The internet of things (IoT) is poised to have a big impact on IT — and not just in terms of the scope of connected things IT must create, analyze, manage and secure. The IoT will shake up the IT jobs landscape, creating new demand for certain technology skills and hybrid job roles.
Many companies are beginning to plan their IoT strategies and some have already begun to deploy sensors, analytics software, network components, and other tools to support their efforts. As these strategies become realities, they are now or will soon be looking to bring on skill sets to support IoT projects.
This opens up new opportunities for technology professionals to secure these emerging positions or to retrain so they can gain the needed skills to cash in on IT’s next job boom.
And a boom it will be. Gartner forecasts that 8.4 billion connected things will be in use worldwide this year, up 31 percent from 2016. The number will reach 20.4 billion by 2020. Total spending on endpoints and services will reach almost $2 trillion in 2017, the firm says.
[ Check out the 7 hottest new jobs in IT — and why they just might stick. | Learn how to develop an internet of things strategy and the 10 principles of a successful IoT strategy. | Get the latest insights by signing up for our CIO daily newsletter. ]
IDC is also bullish on IoT, forecasting worldwide spending on IoT to grow 17 percent this year, reaching just over $800 billion. By 2021, IDC expects global IoT spending to total nearly $1.4 trillion, as organizations continue to invest in the hardware, software, services and connectivity that enable the IoT.
They will also be investing significantly in people who possess skills related to IoT technology and the management of IoT projects, with many positions requiring a mix of skills. Following is a look at the emerging market for IoT-related positions — and the kinds of roles that will be in high demand in the near future.
Who’s hiring — and what they’re looking for
A quick review of Linkedin already shows thousands of IoT-related job postings and hirings, says Bill McCabe, CEO of IT recruiting firm SoftNet Search Partners. “Of these results, you can see the types of companies that are looking for this type of experience,” McCabe says.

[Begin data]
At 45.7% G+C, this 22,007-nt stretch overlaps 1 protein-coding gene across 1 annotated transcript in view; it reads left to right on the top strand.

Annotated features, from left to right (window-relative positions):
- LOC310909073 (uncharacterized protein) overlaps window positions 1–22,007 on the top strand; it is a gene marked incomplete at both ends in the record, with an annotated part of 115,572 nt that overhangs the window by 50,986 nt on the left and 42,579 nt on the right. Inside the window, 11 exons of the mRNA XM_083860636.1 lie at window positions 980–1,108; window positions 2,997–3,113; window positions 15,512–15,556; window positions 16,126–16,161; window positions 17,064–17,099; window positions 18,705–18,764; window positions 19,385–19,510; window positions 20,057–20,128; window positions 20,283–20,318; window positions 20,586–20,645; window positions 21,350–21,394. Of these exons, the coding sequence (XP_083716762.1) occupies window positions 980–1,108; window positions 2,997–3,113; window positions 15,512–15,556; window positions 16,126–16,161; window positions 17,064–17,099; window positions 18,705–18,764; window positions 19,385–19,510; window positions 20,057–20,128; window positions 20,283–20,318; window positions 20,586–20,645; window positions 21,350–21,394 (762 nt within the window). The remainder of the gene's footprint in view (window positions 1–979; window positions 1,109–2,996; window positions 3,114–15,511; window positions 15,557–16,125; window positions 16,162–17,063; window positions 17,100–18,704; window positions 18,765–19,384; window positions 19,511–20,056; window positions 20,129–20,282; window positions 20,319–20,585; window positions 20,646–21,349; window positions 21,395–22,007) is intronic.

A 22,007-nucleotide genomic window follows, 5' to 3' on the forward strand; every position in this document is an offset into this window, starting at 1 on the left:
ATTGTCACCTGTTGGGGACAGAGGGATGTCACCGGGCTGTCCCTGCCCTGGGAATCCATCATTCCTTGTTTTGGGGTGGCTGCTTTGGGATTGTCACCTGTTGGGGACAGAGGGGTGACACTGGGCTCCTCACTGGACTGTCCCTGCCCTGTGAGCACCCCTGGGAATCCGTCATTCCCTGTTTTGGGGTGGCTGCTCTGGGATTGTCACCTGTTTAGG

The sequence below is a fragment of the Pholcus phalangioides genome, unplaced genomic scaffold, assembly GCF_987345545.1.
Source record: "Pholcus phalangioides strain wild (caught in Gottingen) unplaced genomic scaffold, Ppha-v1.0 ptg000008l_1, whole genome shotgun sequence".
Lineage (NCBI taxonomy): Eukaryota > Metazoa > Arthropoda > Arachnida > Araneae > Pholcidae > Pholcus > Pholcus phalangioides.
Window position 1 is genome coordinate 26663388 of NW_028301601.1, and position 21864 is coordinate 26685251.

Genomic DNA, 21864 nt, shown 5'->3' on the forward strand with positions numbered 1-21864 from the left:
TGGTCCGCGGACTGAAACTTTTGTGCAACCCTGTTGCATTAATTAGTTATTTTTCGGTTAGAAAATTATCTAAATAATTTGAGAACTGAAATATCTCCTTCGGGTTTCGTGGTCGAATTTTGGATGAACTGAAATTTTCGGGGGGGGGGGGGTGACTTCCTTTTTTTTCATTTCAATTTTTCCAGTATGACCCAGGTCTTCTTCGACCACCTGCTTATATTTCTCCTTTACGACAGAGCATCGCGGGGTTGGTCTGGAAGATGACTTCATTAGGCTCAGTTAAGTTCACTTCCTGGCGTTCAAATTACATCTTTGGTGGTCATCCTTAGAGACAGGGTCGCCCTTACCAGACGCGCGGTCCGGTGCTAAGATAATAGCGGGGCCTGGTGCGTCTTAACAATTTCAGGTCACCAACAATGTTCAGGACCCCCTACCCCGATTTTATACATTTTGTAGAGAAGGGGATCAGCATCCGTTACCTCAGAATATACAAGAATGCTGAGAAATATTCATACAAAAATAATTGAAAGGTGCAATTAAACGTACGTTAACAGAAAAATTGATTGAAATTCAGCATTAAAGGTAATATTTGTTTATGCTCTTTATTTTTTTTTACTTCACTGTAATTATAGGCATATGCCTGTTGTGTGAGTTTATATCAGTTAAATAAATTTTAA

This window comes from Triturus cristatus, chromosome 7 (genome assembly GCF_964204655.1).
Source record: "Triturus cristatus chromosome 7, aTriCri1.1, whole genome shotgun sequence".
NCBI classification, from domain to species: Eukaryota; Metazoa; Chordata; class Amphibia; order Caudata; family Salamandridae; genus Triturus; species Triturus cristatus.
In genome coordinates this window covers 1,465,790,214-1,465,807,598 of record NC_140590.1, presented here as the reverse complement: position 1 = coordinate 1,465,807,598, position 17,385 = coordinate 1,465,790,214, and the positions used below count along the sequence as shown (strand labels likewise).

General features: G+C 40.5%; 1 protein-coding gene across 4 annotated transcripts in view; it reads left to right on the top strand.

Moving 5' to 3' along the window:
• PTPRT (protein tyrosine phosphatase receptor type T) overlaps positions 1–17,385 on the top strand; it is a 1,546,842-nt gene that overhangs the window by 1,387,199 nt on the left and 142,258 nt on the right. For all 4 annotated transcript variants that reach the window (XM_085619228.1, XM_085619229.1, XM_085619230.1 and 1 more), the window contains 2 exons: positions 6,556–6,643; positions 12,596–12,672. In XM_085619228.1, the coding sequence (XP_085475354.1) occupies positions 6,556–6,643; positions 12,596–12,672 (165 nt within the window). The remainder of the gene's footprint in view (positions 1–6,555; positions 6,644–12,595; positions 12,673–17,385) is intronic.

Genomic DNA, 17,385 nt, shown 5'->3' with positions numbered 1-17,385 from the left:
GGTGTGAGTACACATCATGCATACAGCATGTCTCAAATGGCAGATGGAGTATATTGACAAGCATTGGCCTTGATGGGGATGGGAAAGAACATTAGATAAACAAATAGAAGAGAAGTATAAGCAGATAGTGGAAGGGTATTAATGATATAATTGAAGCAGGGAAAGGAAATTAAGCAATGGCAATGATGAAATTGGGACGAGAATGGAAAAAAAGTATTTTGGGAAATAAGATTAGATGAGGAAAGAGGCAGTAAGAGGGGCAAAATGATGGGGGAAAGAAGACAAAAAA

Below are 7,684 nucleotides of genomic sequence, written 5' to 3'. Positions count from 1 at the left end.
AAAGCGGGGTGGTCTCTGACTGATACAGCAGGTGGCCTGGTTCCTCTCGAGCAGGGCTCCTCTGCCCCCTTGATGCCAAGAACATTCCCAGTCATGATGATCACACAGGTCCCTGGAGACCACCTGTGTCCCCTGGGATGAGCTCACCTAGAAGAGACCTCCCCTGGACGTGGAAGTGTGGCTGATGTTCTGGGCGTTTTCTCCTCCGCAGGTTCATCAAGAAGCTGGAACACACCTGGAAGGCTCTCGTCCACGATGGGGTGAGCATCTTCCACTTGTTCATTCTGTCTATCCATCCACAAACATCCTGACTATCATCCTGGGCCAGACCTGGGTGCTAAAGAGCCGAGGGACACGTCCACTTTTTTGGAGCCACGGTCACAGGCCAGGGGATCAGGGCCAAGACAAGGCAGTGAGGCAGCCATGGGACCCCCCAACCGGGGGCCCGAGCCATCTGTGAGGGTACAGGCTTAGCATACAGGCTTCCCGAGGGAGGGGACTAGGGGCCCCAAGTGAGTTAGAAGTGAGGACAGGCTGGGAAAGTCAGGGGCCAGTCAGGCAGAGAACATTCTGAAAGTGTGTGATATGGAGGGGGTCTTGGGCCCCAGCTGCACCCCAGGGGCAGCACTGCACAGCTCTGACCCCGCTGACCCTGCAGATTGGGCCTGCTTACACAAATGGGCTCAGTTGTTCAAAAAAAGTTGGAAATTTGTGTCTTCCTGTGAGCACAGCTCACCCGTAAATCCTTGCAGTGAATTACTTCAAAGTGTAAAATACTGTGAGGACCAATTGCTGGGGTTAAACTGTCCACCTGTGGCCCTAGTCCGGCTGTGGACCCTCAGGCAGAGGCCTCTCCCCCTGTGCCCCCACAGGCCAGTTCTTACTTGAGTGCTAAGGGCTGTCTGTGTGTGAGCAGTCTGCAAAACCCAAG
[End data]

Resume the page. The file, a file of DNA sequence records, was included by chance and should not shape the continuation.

And it’s a diverse set, including Verizon, Amazon, Harman International, Apex Communications, Petco, Godiva Chocolatier, Key Bank, Comcast, Nokia and Cisco, McCabe says.
The IoT jobs listed include the need for senior solutions architects, IoT cloud systems engineers, big data engineers, and many others. “It is fair to say that a good majority of the roles are of the pure technical type — architect, engineer, developer, programmer, etc.,” McCabe says.
“Organizations need these roles due to the complexity of the various disciplines that are involved with IoT and IoT projects,” McCabe says. “The other factor is the myriad of skills that are required for a true IoT-enabled employee.”
The ideal potential employee should have expertise in hardware, networking, design and development, security, data analytics, and artificial intelligence, McCabe says. “This is a very unique and difficult-to-find combination of skills, and employers are finding it difficult to get all those skills from one person.”
That won’t stop them from trying. In the meantime, here are some of the skills expected to be most in demand in the coming years, as IoT efforts expand.
Technology and business management
Because technology plays such a primary role in IoT, CIOs and other senior IT executives who are fluent in IoT-related tools and processes will be desirable to organizations. A recent survey from global satellite communications provider Inmarsat found that 76 percent of companies with current IoT plans need additional help at the senior, strategic level for planned IoT deployments to come to fruition.
“We’re seeing demand for CIOs and CTOs who know how to anticipate the kind of disruption and business advantages that IoT will bring,” says Matt Aiello, a partner at executive search firm Heidrick & Struggles.
“It’s not that the CIO or CTO needs to be an expert in IoT, but rather that he or she needs to help steer the leadership team and company strategy so the benefits of these technologies are fully realized,” Aiello says.
Heidrick & Struggles is seeing this demand especially in more product- or industrial-based businesses, “which are most susceptible to being disrupted by IoT,” Aiello says. “Again, these firms are looking for technology leaders who think outside of typical IT issues and instead are more mindful about new technologies — such as IoT, machine learning, artificial intelligence and analytics — and how they will impact business strategy.”
Another popular role is chief digital officer (CDO), an executive who partners with the CIO or CTO to help transform a business into a digitally connected environment, says Sean Carroll, a partner at Heidrick & Struggles.
Some experts predict that the role of “chief IoT officer” will begin to emerge at organizations, although not a lot of companies appear to be creating this position as of yet.
To be successful, a chief executive of IoT needs to have four key skills, McCabe says. One is knowledge of the internal IT architecture that supports all the connecting things. That includes having a good grasp of security and governance. Another is an understanding of customer relationship management (CRM) and the sales/marketing operation, and what data is needed to support these areas.
A third necessary skill for these executives will be in the area of product development, including research and development. And finally, chief IoT officers will need to have enterprise-wide project management skills. They must be able to oversee digital transformation efforts throughout all divisions of the organization, McCabe says.
Big data and data analytics